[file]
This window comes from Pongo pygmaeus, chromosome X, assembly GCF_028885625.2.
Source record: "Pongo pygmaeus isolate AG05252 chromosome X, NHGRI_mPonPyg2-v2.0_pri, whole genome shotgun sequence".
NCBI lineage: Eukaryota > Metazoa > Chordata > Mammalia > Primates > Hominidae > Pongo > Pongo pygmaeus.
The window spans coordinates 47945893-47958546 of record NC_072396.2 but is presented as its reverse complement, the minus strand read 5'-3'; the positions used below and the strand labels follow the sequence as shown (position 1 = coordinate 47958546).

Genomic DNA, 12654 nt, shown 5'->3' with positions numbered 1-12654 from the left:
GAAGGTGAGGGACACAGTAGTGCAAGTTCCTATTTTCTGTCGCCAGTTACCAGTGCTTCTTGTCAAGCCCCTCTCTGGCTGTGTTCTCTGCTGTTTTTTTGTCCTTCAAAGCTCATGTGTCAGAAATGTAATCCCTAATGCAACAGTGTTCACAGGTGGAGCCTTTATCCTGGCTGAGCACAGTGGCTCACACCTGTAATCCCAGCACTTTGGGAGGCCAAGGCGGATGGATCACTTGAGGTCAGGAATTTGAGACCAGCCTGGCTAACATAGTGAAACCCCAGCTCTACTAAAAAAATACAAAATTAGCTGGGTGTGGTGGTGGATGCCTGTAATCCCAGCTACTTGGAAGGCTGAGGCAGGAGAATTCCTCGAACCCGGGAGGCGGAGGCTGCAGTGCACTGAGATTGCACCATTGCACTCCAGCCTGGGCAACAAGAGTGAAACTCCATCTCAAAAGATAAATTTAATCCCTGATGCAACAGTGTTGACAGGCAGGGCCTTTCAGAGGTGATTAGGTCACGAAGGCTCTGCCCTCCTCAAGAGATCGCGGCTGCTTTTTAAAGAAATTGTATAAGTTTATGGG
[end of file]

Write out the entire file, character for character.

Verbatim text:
This window comes from Pongo pygmaeus, chromosome X, assembly GCF_028885625.2.
Source record: "Pongo pygmaeus isolate AG05252 chromosome X, NHGRI_mPonPyg2-v2.0_pri, whole genome shotgun sequence".
NCBI lineage: Eukaryota > Metazoa > Chordata > Mammalia > Primates > Hominidae > Pongo > Pongo pygmaeus.
The window spans coordinates 47945893-47958546 of record NC_072396.2 but is presented as its reverse complement, the minus strand read 5'-3'; the positions used below and the strand labels follow the sequence as shown (position 1 = coordinate 47958546).

Genomic DNA, 12654 nt, shown 5'->3' with positions numbered 1-12654 from the left:
GAAGGTGAGGGACACAGTAGTGCAAGTTCCTATTTTCTGTCGCCAGTTACCAGTGCTTCTTGTCAAGCCCCTCTCTGGCTGTGTTCTCTGCTGTTTTTTTGTCCTTCAAAGCTCATGTGTCAGAAATGTAATCCCTAATGCAACAGTGTTCACAGGTGGAGCCTTTATCCTGGCTGAGCACAGTGGCTCACACCTGTAATCCCAGCACTTTGGGAGGCCAAGGCGGATGGATCACTTGAGGTCAGGAATTTGAGACCAGCCTGGCTAACATAGTGAAACCCCAGCTCTACTAAAAAAATACAAAATTAGCTGGGTGTGGTGGTGGATGCCTGTAATCCCAGCTACTTGGAAGGCTGAGGCAGGAGAATTCCTCGAACCCGGGAGGCGGAGGCTGCAGTGCACTGAGATTGCACCATTGCACTCCAGCCTGGGCAACAAGAGTGAAACTCCATCTCAAAAGATAAATTTAATCCCTGATGCAACAGTGTTGACAGGCAGGGCCTTTCAGAGGTGATTAGGTCACGAAGGCTCTGCCCTCCTCAAGAGATCGCGGCTGCTTTTTAAAGAAATTGTATAAGTTTATGGG